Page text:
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Central Counterparty Clearing and Systemic Risk Regulation

In: THE WORLD SCIENTIFIC HANDBOOK OF FUTURES MARKETS

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  • Robert S. Steigerwald

Abstract

In this chapter, we discuss a special form of financial market infrastructure — the central counterparty clearing house (or CCP). Central clearing involves the substitution of a CCP as the common counterparty to all cleared trades, typically by means of novation or an equivalent legal mechanism. As a result, the clearing house becomes a principal to all cleared trades — making it, in effect, the “buyer to every seller” and “seller to every buyer”. We discuss some of the legal dynamics, risk implications, and liquidity enhancing properties of this defining characteristic of central clearing.In the wake of the recent financial crisis, the heads of state of some of the world's largest economies agreed on a broad program of regulatory reform, including fundamental changes to the regulation of over-the-counter (OTC) derivatives markets. In particular, the Group of Twenty (G-20) leaders agreed to require all “standardized” OTC derivatives to be centrally cleared. That mandate is a focal point of the program of regulatory reform for OTC derivatives markets and contributes to the systemic importance of CCPs. We consider some arguments for and against the clearing mandate in this chapter and discuss ongoing regulatory efforts to mitigate systemic risk in the financial system.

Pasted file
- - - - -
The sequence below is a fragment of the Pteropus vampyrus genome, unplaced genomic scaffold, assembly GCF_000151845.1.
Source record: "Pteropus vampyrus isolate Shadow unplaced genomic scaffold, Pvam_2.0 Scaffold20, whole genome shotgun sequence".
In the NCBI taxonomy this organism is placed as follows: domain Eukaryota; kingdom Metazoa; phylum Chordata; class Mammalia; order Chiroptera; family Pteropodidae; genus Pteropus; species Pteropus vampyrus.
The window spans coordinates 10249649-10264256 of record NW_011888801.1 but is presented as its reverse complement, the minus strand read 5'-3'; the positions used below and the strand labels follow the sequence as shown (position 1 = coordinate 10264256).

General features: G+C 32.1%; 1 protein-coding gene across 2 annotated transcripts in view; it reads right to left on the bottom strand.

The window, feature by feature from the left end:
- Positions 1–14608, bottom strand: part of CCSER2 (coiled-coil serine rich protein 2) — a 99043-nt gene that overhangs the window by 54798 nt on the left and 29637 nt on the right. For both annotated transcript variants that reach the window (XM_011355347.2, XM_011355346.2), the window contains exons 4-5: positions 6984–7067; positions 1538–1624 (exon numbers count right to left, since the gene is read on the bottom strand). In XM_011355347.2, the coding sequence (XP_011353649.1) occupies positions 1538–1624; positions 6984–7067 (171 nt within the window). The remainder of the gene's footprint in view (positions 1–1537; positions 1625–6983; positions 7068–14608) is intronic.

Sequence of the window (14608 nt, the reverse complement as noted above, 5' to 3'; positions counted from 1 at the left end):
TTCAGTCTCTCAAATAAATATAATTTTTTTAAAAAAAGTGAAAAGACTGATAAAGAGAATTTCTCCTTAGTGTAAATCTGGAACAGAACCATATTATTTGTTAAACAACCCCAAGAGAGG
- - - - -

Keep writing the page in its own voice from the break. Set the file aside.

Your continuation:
Suggested Citation

  • Robert S. Steigerwald, 2015. "Central Counterparty Clearing and Systemic Risk Regulation," World Scientific Book Chapters, in: Anastasios G Malliaris & William T Ziemba (ed.), THE WORLD SCIENTIFIC HANDBOOK OF FUTURES MARKETS, chapter 7, pages 181-246, World Scientific Publishing Co. Pte. Ltd..
  • Handle: RePEc:wsi:wschap:9789814566926_0007
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